“Hello, Beastie.” -Captain Jack Sparrow
I acquired this optical colossus at my favorite camera haunt in San Antonio, during a trip that also included a stay inside an exotic animal preserve. It was listed for sale on their website as a 300mm f4.5, but I had no idea which version it was until I arrived. It is a pre-Ai lens with a factory Ai conversion kit installed. There is nothing small or subtle about this lens. Its metal scalloped focusing ring and chrome mid-body distinguish it from the later, all-black version. Metal and glass—it is strictly business and very old-school. Even the threaded front lens cap is machined from a solid aluminum billet.
Years Produced: 1969-1974
Construction: Metal and Glass
Optics: 6 Elements in 5 Groups
Aperture: 6 blades
Aperture Range: f4.5 to f22 in full stops
Minimum focus distance: 13ft/4m
Weight: 1130g/2lb 7.8oz
Integral telescoping hood: Yes
Tripod mount: Dual fixed mount
It was in excellent mechanical and optical condition, and in decent aesthetic shape for its age. For the price of $89 I couldn’t pass it up. I knew at the very least it would be a period-correct lens on my Nikon F and F2 bodies, but I really had no idea how it would perform on a digital body. Short answer: It does just fine. For years I have wanted a nice 300mm f2.8 Nikkor prime, but the prices and the timing were always wrong for me. I’ll get one when the price and time are right, but for now, this lens gets me almost there.
My first outings with this lens were on a 3000-acre exotic animal preserve in Hill Country, Texas. I’ll be honest that it took awhile to get used to the cumbersome size and weight. Photographing wildlife with a heavy tripod isn’t always ideal, so I also brought along a sturdy ball-head monopod which I affixed to the integral tripod mount on the lens barrel. This allowed me a bit more freedom of movement, while sacrificing a bit of stability. This proved important, because I often had only brief moments when the animals stood still long enough to compose and shoot. I also took advantage of any stabilizing structures like tree branches or rocks.
The “sweet spot” seems to be at f8, unsurprisingly. Even at f8, when focused on a relatively close subject, the background just melts away. That’s the magic of a long prime lens. It has a depth-of-field gauge on the chrome mid-body, but the lines are so close together that I don’t find it useful. This is not a lens for using hyperfocal distance settings and hoping for the best. The throw of the focus ring is only about 180 degrees, and because of the very shallow depth-of-field wide open, it just seems to snap into focus. Optically, there were few surprises. Long lenses of this vintage often exhibit vignetting and under corrected chromatic aberration. Some magenta fringe is evident in certain circumstances, but it is easily corrected in post-processing. When used for photos that do not push the boundaries of the old glass, this lens performs quite well overall.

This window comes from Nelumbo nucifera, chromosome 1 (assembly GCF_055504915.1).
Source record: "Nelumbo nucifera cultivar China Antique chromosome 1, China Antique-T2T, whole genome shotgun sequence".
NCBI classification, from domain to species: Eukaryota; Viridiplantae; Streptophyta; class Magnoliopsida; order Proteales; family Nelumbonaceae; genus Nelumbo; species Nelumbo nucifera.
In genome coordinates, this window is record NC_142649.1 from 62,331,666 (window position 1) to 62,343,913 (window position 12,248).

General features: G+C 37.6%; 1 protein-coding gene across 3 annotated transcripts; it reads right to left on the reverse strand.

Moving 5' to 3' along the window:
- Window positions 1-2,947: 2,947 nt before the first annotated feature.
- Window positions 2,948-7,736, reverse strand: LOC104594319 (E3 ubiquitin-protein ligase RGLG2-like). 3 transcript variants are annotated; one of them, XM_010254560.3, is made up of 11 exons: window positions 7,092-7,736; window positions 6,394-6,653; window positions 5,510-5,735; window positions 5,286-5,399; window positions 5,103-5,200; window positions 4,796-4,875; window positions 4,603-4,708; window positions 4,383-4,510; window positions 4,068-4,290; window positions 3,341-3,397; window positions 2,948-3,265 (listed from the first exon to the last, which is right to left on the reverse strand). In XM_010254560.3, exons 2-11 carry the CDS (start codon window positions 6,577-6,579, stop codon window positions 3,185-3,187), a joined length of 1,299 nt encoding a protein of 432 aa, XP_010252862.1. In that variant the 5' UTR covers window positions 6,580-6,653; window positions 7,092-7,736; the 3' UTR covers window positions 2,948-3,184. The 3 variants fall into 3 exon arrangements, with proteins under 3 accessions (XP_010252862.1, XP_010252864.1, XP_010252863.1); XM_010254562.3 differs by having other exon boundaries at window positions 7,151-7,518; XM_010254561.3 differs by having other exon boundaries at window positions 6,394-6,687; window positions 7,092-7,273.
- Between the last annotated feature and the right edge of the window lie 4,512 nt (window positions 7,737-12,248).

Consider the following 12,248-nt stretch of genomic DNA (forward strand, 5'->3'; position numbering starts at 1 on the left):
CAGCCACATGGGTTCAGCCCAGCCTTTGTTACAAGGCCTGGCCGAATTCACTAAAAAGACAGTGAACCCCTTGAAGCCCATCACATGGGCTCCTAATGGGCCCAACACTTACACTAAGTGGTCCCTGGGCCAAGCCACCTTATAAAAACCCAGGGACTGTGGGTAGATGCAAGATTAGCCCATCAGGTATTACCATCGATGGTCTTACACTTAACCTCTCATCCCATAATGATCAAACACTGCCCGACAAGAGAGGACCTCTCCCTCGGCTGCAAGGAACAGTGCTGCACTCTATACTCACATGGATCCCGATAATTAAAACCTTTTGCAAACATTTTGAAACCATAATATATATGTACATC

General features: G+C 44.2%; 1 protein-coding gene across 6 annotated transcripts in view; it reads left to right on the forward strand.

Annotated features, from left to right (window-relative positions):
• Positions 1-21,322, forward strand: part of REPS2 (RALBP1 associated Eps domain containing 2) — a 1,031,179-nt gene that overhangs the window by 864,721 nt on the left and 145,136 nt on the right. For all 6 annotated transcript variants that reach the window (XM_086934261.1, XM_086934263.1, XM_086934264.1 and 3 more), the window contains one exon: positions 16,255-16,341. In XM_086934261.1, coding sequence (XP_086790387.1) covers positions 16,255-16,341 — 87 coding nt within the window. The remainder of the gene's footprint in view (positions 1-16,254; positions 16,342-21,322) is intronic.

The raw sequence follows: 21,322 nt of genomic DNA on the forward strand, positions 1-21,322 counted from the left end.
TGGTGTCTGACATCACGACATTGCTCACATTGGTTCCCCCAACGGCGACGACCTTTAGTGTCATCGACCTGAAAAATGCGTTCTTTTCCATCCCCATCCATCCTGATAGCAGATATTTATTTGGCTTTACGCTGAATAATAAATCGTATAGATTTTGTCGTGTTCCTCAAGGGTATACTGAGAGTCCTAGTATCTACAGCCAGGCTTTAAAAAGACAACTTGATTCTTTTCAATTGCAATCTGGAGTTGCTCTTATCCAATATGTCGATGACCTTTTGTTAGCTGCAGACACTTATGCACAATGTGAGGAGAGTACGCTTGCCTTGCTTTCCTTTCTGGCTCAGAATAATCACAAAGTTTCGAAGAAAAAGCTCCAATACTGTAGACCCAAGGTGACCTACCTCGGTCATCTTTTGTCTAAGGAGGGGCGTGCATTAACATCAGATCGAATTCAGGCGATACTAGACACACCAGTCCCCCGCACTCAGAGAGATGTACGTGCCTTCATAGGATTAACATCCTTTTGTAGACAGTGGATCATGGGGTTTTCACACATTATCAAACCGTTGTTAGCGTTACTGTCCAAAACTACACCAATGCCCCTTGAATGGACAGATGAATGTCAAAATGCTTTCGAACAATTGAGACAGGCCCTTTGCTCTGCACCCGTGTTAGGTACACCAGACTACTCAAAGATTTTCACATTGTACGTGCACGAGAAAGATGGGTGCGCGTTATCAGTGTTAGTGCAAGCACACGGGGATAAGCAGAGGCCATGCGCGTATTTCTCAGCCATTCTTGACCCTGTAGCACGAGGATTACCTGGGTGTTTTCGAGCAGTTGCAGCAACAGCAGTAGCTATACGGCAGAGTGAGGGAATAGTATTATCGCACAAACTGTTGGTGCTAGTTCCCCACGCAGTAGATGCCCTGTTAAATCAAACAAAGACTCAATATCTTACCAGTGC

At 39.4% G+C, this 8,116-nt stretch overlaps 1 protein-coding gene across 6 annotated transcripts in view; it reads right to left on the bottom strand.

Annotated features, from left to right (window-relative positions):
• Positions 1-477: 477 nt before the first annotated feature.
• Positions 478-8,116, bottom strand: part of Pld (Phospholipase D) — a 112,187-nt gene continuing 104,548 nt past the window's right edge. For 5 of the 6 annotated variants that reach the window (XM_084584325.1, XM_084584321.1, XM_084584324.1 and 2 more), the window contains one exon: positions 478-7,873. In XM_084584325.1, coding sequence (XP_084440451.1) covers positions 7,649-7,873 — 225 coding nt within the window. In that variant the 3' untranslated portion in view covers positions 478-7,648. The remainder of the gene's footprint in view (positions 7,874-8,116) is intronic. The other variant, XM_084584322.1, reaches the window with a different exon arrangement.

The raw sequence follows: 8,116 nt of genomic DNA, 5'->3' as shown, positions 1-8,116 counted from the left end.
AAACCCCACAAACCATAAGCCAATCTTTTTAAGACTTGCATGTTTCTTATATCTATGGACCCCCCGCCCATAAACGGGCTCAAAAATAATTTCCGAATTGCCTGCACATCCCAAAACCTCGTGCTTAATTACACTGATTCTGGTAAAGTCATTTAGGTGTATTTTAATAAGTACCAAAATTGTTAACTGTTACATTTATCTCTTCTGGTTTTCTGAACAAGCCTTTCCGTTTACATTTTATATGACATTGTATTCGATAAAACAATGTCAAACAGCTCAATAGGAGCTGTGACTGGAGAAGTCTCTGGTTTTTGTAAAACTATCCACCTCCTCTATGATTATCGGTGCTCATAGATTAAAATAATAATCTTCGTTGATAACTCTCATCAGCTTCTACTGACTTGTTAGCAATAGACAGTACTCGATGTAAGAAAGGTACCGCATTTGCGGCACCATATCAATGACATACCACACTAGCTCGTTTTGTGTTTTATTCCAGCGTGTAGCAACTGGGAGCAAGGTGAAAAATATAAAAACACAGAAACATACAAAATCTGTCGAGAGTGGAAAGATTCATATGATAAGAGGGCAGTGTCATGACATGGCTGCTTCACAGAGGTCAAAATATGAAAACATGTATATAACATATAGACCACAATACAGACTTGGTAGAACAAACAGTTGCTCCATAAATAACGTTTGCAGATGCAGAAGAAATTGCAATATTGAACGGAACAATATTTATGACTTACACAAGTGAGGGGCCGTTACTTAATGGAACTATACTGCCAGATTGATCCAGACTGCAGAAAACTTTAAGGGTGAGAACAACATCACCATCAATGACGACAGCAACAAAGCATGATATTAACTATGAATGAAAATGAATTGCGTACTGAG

Somebody will be asking themself by now, “Yes, but is it sharp?”, to which I will respond with a mixed answer. I concede that it is not the sharpest 300mm Nikkor lens. It is better than its predecessor, a 5-element Nikkor-P, and other than improved coatings, it is optically the same formula used in future Ai and Ai-s versions through 1998. It wasn’t broken, and they didn’t have to fix it. I’m sure the more elite ED-IF f2.8 lens is a better piece of glass, but at many times the cost and over twice the weight. Call it a compromise, but I didn’t expect it to perform like its wealthier sibling. I am happy with what I got for the price.
Of course, I had to allow it to spend time with its contemporary film bodies as well. The Nikon F and F2 SLRs are equally over-engineered, and this lens was right at home. Mounted to either of those bodies, it feels more like artillery than photography. Beauty and beast, it performs admirably on film.
Don’t expect it to fit in a typical camera bag. I bought a separate case; he’s a big boy who needs his own room. The size and weight do indeed cause it to be left at home unless there is an anticipated need. That said, on recent trips though Nevada, I decided to bring it along in case I could see my favorite herd of mustangs. The first trip was a bust, but on the second trip I managed to get a few photos from a dirt road off Highway 50 between Ely and Eureka. The horses were wary and kept their distance, but I was happy to see them nonetheless.
Overview: It is big and heavy, optically less than stellar, but darn it, it’s a fun lens. It is probably not the best to catch razor-sharp photos of birds in flight, but for slower wildlife or intentional compression of perspective, it is an enjoyable chunk of glass. I have yet to shoot any portraits with it, but it will happen. I expect this lens will stay for awhile.